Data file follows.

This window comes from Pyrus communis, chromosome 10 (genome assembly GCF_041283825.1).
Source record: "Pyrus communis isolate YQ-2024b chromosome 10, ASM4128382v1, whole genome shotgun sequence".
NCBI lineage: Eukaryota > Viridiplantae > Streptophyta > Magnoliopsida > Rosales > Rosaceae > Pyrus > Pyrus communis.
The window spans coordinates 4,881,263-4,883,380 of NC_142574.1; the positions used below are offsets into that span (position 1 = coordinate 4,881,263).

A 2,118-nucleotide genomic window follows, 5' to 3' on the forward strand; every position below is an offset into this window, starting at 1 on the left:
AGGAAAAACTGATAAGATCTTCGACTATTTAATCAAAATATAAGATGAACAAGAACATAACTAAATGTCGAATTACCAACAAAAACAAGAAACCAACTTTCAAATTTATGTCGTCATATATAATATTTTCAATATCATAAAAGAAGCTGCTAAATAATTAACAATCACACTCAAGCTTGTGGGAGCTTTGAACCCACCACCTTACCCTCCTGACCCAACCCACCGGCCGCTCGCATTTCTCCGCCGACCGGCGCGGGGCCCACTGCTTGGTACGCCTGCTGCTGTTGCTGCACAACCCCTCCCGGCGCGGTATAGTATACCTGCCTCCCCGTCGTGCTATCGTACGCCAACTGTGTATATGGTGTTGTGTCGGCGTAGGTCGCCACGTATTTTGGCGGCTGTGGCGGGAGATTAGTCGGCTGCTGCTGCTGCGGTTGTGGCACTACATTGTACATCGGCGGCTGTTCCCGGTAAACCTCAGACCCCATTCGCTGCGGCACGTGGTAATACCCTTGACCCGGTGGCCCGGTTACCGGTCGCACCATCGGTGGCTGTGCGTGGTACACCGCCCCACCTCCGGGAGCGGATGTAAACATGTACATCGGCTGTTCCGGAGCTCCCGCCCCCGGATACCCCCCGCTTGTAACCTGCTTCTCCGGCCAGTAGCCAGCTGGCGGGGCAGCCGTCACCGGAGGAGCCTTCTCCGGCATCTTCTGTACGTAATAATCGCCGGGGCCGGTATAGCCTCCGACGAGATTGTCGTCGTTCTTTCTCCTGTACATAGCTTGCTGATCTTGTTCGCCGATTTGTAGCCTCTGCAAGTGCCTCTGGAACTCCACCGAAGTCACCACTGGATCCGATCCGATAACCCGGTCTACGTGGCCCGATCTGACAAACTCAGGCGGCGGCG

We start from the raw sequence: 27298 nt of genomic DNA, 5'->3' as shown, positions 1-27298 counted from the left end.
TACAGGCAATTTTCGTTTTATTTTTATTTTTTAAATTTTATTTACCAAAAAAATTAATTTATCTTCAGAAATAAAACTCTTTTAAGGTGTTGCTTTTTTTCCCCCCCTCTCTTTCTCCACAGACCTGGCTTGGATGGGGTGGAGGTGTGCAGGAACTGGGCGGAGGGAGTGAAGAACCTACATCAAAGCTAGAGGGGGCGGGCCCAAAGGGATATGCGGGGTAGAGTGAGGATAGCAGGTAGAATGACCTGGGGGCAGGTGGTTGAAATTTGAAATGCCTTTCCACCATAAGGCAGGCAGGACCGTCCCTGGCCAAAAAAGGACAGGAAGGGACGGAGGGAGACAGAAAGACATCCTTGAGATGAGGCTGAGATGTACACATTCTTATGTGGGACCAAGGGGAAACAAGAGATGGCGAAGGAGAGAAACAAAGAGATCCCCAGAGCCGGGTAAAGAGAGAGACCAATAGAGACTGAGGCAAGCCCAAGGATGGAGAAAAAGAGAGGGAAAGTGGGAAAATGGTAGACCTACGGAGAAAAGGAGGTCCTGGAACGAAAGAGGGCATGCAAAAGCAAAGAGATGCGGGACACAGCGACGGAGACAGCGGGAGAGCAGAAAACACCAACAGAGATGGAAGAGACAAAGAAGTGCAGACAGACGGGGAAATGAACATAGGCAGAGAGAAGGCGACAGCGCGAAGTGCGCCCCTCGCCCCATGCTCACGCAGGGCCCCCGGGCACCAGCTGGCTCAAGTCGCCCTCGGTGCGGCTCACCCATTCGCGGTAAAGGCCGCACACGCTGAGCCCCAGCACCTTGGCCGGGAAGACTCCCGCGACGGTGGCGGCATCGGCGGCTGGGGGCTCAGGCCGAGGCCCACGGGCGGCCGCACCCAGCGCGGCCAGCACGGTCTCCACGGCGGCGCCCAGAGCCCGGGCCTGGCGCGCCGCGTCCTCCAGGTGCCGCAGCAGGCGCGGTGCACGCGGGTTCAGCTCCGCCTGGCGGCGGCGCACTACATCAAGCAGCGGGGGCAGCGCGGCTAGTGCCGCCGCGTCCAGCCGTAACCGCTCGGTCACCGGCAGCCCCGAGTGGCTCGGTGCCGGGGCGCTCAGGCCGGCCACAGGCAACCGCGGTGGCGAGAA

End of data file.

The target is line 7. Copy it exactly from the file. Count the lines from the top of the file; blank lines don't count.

We start from the raw sequence: 27298 nt of genomic DNA, 5'->3' as shown, positions 1-27298 counted from the left end.